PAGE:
Boggy Flat was established by James White in 1871. James White held approximately 21 pastoral leases, covering an area of 1,386 square miles. In 1908 Frederick George Taylor, a famer, renamed Boggy Flat to Taylorville. Taylor is also known as the father of Taylorville. Taylor and his family’s first home was located under the cliffs at Gillen East; their permanent home was completed in 1911 on the Murray.
At Taylorville there was a river landing for paddle steamers, and the Kookaburra and the Queen were constant visitors.
There was a stage coach that ran between Morgan, Renmark and Wentworth (when required), operated by Moody and Plush. F.G. Taylor opened a post office on April 13, 1915; it closed on July 31, 1967. In 1914 F.G. Taylor created the F.G. Taylor and Sons Mail Lorry.
Western’s Flat was part of Taylorville; on the site was a building built in 1841 that was specifically designed as a rest stop for overlanders travelling to Overland Corner. This building is an organic restaurant today known as Mallyons. A hotel was built within the area and the rest stop became a stable for passengers and staff of Cobb and Co. These buildings were also used as a shearing shed in the 1900s during the Second World War and for barn dancing for the adolescents from Morgan and Taylorville.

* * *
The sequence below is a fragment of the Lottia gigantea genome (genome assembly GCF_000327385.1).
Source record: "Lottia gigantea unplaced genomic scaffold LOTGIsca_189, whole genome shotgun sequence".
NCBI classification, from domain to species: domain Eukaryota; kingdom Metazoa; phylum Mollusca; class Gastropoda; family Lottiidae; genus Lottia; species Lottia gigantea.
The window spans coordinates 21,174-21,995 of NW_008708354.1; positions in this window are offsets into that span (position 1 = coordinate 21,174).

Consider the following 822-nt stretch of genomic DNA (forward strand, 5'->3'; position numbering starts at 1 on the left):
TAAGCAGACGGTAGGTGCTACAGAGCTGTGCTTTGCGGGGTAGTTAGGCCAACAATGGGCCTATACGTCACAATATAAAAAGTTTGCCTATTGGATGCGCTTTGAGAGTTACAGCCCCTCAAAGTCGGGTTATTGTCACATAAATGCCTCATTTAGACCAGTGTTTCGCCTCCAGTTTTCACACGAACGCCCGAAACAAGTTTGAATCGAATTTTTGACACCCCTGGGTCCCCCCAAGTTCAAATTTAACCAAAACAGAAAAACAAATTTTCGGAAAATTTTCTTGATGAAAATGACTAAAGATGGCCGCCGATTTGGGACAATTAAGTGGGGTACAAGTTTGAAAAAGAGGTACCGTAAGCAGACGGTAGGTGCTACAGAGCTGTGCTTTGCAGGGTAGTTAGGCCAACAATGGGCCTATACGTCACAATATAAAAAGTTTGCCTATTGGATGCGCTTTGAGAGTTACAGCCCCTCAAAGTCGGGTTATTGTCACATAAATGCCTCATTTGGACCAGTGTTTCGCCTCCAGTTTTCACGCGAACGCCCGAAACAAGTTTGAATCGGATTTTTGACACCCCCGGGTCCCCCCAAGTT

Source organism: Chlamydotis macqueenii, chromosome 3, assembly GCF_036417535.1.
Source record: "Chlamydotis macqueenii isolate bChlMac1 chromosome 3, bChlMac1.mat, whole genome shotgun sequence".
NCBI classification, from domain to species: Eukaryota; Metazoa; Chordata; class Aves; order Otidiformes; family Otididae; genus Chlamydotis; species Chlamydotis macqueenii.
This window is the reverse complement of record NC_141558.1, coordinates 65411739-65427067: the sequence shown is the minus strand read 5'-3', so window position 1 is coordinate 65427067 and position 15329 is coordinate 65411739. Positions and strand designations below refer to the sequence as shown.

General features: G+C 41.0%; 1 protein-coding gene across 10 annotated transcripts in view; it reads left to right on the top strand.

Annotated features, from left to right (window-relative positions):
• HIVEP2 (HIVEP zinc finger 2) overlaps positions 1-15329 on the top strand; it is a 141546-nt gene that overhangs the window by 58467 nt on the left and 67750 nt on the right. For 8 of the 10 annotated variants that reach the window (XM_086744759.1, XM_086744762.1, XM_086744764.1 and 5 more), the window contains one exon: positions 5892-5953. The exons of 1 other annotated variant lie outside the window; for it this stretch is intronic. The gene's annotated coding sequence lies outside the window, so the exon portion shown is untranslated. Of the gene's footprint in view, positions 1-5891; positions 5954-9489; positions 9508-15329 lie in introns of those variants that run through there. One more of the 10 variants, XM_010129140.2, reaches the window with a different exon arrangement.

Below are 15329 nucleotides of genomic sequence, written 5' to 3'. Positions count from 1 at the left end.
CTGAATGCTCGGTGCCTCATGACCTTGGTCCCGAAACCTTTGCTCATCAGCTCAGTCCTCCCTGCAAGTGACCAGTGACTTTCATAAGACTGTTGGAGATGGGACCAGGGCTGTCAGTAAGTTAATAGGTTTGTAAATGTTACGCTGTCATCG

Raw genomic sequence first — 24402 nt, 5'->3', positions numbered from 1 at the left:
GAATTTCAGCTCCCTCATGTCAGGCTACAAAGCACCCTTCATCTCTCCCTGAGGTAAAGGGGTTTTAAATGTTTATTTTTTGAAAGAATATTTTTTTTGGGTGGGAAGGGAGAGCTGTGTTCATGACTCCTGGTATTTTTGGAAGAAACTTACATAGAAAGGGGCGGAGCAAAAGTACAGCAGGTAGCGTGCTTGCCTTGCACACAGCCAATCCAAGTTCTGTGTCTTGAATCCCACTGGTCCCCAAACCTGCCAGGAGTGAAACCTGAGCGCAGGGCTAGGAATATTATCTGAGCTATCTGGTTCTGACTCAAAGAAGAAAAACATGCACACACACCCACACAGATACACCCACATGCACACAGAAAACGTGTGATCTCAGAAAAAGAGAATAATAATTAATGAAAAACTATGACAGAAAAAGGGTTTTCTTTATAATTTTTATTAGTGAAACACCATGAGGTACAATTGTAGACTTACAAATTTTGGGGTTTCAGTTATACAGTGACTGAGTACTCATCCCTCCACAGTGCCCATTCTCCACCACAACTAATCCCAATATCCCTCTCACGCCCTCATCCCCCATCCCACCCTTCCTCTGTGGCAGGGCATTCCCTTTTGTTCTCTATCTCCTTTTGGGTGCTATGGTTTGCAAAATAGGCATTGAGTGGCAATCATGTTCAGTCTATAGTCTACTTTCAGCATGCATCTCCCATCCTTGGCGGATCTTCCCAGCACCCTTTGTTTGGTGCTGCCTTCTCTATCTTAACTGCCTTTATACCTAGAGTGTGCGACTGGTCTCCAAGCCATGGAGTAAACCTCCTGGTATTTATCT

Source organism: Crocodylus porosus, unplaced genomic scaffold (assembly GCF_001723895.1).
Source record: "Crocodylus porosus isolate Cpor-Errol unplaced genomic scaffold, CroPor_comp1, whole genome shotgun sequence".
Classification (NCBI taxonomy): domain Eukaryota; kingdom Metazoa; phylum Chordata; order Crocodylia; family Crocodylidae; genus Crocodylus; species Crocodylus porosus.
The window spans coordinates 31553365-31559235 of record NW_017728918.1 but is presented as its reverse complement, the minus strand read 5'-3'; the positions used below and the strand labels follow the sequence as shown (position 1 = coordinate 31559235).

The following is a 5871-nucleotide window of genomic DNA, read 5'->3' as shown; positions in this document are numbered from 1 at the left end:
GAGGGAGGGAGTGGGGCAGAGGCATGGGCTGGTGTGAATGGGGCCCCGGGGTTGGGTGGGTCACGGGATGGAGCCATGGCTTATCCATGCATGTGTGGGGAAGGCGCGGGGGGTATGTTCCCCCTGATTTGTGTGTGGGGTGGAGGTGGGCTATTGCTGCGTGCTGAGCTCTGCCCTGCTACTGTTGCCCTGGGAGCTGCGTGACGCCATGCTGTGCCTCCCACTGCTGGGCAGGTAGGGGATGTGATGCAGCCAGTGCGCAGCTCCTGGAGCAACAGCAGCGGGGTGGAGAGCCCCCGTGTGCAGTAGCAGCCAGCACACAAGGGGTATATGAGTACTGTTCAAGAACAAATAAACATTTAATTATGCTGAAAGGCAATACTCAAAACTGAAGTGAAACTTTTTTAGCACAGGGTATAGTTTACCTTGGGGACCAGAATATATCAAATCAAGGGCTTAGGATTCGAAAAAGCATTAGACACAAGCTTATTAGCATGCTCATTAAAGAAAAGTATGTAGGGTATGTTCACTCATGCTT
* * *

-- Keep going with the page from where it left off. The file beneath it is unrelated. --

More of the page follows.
Anon. 1919 The Late Mr F.G. Taylor, The Father of Taylorville. The Murray Pioneer 13 July n.p.
Anon. 2010 Mallyons celebrates a decade of fine food. Riverland Weekly 16 September p.10.
Nunn, J.M. 1994 History of Waikerie: Gateway to the Riverland. Waikerie: Waikerie Historical Society.
Taylor, M. 1995 Taylorville South Australia Towards 2000: “Southward Ho” to Adelaide on The Barque “Himilaya”. Mildura: Victoria.